You can't isolate a strong culture
"Lockdown is a real test for agency culture. It's been heart-warming to see 'Superunioners' finding any excuse to hang out: quiz nights, birthdays, team and Friday night drinks. Unexpectedly, some great memories have been made in this weird and difficult time – full credit to our people!"
03. Noughts & Ones
Like many agencies, Bristol-based Noughts & Ones is relying on Slack and Zoom to keep its team talking, but also making sure to inject a little levity into the process. So its Monday morning kick-off call includes a 'Show & Tell' segment where everyone shares a project they've been working on over the weekend. "The first couple of weeks have been very plant-focused," says founding director, Tom Locke. "Who knew we were such a green-fingered team!"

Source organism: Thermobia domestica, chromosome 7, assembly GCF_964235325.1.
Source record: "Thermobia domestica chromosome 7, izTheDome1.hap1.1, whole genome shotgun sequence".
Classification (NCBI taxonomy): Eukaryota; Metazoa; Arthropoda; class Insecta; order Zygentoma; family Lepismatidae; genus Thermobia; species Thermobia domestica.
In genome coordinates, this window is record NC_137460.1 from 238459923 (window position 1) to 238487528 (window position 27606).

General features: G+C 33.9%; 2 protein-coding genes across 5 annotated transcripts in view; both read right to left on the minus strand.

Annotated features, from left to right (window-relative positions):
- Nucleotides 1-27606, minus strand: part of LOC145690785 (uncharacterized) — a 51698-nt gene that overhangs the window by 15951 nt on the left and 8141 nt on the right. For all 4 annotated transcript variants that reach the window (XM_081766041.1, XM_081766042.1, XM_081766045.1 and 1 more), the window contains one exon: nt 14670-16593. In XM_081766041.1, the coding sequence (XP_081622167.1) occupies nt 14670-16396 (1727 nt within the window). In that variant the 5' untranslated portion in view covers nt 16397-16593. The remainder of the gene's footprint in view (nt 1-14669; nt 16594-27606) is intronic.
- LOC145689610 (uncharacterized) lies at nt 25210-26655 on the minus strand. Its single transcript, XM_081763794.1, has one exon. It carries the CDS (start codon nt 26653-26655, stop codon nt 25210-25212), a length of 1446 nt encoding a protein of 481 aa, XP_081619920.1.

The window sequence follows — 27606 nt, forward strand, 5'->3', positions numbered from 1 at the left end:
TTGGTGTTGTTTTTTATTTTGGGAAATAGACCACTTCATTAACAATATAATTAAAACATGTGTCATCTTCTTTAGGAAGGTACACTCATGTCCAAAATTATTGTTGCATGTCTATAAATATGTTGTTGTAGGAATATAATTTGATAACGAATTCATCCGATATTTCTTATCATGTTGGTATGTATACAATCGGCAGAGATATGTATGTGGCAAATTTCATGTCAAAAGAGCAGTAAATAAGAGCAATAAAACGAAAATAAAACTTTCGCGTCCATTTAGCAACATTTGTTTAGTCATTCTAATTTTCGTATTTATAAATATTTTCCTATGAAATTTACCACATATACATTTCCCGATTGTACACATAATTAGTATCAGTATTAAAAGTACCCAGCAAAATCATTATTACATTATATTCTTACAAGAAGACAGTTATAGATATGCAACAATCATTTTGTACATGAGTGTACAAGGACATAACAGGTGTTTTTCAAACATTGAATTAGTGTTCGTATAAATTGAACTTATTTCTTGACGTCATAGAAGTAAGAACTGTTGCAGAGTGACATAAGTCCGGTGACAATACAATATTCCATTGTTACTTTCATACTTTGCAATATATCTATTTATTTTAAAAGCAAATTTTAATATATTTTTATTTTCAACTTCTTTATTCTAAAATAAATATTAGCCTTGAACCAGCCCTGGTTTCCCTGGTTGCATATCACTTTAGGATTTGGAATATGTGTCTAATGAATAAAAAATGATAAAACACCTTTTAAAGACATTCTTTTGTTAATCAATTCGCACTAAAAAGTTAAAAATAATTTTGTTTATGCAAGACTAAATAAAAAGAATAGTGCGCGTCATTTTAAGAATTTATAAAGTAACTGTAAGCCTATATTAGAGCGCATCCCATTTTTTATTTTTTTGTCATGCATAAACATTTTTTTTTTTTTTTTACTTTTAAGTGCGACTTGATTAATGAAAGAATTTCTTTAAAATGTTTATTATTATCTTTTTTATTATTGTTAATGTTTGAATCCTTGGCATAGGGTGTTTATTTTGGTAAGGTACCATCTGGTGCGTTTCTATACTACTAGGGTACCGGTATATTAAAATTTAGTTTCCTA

Optional beers for the end-of-day team call are a welcome way to close off the working day; Noughts and Ones also organises a game every Friday, and its sent a care package of coffee and snacks to every team member, something it plans to do regularly.
"Overall," says Locke, "I feel that the experience has been really quite positive for us as an agency, as it has got us focused on our own (and each other's) workload and communicating super clearly. We're also having to really thinking outside the box in terms of how we can 'add value' to our clients.